Banner1 Banner2 Banner3 Banner4
Front Image: 

It’s nearly the end of the first day of third grade, and the children are antsy. All day long, they’ve been pointing to a place on the schedule where we’ve written 1:30–2:30: The GAME, and all day long they’ve been asking “What’s that? What does that mean?” All day long, we’ve been cagey with our responses. ”You’ll just have to wait and see…” we’ve answered, watching as the frustration and excitement builds all at once.

Andrea has put a lot of thought into the coming hour. Partly inspired by John Hunter’s World Peace Game, she has landed on a similar way to challenge our third graders. After splitting them into four-person teams, we’ll ask the students to play a complicated game that will test their social capabilities. The name of the game? Settlers of Catan.

“It’s almost too much,” Andrea has told me about the rules, strategies, and nuances of Settlers of Catan. The game –especially when played in teams– is simultaneously so challenging and so exciting that whatever impulse children have to give up because of the challenge is superseded by the desire to keep playing. This is essential. Without a reason to need to work together and keep their team afloat, the children could find ways to skip over the very thing we want them to work on: collaboration.

“The point of this game is to learn how to work together,” Andrea says to the third graders, before she even explains the how to play. “Your team might not include people who you might normally choose to be with. You might be on a team with your best friend, you might not. But we’re all going to be cheerful about who we work with, because you’ll need to work together if you want to do well.”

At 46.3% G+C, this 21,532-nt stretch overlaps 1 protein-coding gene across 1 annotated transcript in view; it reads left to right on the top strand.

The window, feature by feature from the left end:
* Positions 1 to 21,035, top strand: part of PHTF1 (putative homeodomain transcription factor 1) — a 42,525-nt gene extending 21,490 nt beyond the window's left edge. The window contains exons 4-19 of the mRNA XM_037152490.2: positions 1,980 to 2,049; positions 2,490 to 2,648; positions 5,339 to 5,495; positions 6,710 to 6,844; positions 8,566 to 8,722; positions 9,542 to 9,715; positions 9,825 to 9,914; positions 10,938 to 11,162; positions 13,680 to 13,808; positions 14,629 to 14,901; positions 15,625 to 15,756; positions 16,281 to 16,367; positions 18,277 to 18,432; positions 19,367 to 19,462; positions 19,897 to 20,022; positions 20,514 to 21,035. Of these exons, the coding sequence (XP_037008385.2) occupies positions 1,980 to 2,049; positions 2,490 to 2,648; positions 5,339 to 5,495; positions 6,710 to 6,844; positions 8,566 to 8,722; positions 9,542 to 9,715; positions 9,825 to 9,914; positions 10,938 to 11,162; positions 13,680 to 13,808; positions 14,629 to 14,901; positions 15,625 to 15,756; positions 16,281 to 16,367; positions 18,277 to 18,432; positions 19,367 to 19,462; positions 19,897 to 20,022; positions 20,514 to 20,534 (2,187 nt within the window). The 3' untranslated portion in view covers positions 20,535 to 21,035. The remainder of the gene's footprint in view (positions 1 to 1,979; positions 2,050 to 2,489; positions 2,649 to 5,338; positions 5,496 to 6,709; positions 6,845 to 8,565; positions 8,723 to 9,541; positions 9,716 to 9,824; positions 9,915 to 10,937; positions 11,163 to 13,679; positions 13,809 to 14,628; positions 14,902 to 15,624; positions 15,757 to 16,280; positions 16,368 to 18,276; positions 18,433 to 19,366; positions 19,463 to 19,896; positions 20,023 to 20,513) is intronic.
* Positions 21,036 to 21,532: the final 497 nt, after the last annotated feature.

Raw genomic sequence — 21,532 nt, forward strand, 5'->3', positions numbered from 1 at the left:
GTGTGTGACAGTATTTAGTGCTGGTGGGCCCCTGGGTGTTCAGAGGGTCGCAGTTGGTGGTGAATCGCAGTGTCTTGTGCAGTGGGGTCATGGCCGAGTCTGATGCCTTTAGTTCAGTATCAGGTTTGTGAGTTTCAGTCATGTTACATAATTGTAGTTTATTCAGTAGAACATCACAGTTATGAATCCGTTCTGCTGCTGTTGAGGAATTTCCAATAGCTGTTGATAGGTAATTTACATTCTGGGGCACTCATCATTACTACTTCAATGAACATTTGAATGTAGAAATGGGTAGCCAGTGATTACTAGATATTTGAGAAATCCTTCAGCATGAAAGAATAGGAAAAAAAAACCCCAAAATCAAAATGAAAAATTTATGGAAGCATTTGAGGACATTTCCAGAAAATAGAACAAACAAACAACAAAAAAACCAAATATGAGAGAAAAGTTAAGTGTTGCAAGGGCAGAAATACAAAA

Andrea played Settlers of Catan with her third graders last year, but even as a new member of the third grade teaching team, I had no trouble being convinced of its value.

This summer I was fortunate enough to attend the Opal School Summer Symposium at the Opal School in Portland Oregon. There, the Opal 3 teacher, Hannah Chandler, spoke about the work with her students that led her to a different understanding of conflict than what she had previously held. She said that as an elementary school teacher, she had often tried to avoid and derail any and all conflicts between her students. She avoided situations where conflict might arise, believing that it took time away from other, more important pursuits. But in her first year with the Opal 3 students, she learned that taking time to tease out and work through conflict was an invaluable use of instructional hours.

“Conflict,” Hannah said, “means that children are invested. Conflict happens in communities, and that’s okay. What matters is how we bring the community back into balance.”

She even went so far as to quote Parker J. Palmer who writes: “Community is that place where the person you least want to live with always lives. When that person moves away, someone else immediately arises to take his or her place.”

Her presentation inspired Andrea and me to think, “How could we foster a sense of real community…where not everything is always hunky dory? A place where conflict is real and present…where you can’t simply ignore the people you disagree with?”